The abbreviated pluripotent cell cycle

Kristina Kapinas, Rodrigo Grandy, Prachi Ghule, Ricardo Medina, Klaus Becker, Arthur Pardee, Sayyed K. Zaidi, Jane Lian, Janet Stein, Andre van Wijnen, Gary Stein

Research output: Contribution to journalReview articlepeer-review

74 Scopus citations


Human embryonic stem cells (hESCs) and induced pluripotent stem cells proliferate rapidly and divide symmetrically producing equivalent progeny cells. In contrast, lineage committed cells acquire an extended symmetrical cell cycle. Self-renewal of tissue-specific stem cells is sustained by asymmetric cell division where one progeny cell remains a progenitor while the partner progeny cell exits the cell cycle and differentiates. There are three principal contexts for considering the operation and regulation of the pluripotent cell cycle: temporal, regulatory, and structural. The primary temporal context that the pluripotent self-renewal cell cycle of hESCs is a short G1 period without reducing periods of time allocated to S phase, G2, and mitosis. The rules that govern proliferation in hESCs remain to be comprehensively established. However, several lines of evidence suggest a key role for the naïve transcriptome of hESCs, which is competent to stringently regulate the embryonic stem cell (ESC) cell cycle. This supports the requirements of pluripotent cells to self-propagate while suppressing expression of genes that confer lineage commitment and/or tissue specificity. However, for the first time, we consider unique dimensions to the architectural organization and assembly of regulatory machinery for gene expression in nuclear microenviornments that define parameters of pluripotency. From both fundamental biological and clinical perspectives, understanding control of the abbreviated ESC cycle can provide options to coordinate control of proliferation versus differentiation. Wound healing, tissue engineering, and cell-based therapy to mitigate developmental aberrations illustrate applications that benefit from knowledge of the biology of the pluripotent cell cycle.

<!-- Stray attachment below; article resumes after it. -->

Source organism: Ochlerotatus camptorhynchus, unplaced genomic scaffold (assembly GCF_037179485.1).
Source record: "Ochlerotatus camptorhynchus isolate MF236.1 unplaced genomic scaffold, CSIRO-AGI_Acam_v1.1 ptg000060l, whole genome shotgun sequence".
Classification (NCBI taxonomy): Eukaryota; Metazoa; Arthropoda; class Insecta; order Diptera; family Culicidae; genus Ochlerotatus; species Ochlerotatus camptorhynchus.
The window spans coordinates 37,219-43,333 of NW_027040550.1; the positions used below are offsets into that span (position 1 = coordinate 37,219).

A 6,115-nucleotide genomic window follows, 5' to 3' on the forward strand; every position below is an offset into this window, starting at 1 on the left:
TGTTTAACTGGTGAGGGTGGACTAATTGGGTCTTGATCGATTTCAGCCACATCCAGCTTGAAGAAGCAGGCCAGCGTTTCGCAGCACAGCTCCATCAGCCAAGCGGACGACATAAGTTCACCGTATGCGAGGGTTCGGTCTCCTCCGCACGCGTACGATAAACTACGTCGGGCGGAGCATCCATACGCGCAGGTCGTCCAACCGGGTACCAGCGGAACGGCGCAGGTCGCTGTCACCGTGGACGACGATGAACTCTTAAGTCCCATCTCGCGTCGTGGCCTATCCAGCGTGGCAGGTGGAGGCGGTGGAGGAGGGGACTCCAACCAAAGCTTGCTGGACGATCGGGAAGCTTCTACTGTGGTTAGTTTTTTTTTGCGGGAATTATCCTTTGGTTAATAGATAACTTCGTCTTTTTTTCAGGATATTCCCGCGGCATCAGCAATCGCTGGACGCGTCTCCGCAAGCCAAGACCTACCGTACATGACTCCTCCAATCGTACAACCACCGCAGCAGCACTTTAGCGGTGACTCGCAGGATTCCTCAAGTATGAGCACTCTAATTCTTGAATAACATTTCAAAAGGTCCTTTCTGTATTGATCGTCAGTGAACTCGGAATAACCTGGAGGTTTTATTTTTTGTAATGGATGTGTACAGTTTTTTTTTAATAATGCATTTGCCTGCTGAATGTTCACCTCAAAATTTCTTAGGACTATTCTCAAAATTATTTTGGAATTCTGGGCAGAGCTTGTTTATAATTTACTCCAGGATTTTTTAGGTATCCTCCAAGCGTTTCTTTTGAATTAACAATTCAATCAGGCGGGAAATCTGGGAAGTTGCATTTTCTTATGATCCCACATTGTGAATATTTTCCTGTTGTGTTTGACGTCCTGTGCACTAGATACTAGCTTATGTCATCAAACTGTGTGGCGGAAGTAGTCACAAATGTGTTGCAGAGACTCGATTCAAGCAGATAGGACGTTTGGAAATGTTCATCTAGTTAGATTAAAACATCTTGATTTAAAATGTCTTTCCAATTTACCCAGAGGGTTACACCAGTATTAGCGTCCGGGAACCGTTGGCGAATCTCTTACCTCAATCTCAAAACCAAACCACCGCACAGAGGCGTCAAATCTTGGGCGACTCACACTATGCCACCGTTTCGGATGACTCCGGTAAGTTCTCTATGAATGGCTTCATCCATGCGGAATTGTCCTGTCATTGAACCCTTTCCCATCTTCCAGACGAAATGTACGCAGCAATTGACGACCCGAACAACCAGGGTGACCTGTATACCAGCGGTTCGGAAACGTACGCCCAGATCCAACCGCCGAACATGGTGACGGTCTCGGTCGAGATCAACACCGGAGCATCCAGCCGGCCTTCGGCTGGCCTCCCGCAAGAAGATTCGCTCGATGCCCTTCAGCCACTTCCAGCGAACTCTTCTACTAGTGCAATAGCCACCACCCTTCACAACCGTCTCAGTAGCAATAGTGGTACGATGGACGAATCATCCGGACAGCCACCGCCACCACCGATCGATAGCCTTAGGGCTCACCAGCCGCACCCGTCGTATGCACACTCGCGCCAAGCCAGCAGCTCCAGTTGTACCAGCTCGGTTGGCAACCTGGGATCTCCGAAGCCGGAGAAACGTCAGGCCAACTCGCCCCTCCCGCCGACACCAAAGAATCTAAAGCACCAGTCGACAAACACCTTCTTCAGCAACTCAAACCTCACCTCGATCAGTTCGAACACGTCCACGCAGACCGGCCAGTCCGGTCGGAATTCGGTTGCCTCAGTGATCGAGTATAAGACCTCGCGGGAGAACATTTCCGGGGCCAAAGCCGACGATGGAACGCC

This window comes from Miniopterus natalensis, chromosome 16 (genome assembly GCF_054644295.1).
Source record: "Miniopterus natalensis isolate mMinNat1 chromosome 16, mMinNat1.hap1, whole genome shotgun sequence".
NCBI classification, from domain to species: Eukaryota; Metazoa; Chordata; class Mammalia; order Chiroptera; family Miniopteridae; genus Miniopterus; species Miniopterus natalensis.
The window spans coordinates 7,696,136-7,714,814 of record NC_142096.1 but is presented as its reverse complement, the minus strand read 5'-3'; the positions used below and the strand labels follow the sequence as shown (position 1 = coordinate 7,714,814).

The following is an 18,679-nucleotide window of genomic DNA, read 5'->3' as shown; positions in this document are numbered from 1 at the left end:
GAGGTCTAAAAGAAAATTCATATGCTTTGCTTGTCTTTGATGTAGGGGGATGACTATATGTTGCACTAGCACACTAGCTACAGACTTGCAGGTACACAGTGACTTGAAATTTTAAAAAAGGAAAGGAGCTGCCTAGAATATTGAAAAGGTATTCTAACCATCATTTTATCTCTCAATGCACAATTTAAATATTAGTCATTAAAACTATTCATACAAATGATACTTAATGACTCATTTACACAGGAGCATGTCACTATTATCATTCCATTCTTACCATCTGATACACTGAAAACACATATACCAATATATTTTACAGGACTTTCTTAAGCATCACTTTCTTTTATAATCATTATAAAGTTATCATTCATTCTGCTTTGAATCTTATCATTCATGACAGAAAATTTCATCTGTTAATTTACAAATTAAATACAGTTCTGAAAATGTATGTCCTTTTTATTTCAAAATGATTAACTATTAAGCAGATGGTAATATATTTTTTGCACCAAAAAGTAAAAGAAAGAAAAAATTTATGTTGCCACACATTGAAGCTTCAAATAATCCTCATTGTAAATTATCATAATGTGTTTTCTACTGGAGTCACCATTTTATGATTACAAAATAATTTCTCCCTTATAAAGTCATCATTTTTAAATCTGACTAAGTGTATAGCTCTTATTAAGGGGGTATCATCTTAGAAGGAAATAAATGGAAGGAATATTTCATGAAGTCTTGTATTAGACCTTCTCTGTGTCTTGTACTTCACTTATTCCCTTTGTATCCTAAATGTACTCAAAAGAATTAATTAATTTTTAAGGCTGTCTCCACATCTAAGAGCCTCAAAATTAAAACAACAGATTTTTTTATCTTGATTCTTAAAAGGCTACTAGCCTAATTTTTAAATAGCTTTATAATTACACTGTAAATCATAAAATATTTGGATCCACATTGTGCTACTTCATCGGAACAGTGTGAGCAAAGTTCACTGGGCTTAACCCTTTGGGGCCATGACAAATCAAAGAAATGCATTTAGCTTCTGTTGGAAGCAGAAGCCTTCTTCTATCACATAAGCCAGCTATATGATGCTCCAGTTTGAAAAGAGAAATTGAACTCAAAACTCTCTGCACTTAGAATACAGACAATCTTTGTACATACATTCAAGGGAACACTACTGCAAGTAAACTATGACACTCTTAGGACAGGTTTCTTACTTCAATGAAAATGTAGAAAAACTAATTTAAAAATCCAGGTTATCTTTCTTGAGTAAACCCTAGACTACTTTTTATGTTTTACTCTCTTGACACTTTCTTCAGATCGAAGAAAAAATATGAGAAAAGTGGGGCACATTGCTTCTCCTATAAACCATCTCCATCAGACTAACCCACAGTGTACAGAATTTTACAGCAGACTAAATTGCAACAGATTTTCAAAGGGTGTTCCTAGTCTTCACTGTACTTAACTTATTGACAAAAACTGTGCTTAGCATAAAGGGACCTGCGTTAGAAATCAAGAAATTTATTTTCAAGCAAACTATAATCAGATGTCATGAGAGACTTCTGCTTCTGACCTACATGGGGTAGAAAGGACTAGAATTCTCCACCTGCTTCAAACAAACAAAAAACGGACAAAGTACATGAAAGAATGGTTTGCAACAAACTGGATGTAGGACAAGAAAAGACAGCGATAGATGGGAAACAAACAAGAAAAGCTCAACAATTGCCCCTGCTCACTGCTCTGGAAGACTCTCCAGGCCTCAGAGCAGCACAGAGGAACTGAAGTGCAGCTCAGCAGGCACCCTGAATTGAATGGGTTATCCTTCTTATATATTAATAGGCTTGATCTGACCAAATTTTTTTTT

Original languageEnglish (US)
Pages (from-to)9-20
Number of pages12
JournalJournal of Cellular Physiology
Issue number1
StatePublished - Jan 2013

ASJC Scopus subject areas

  • Physiology
  • Clinical Biochemistry
  • Cell Biology


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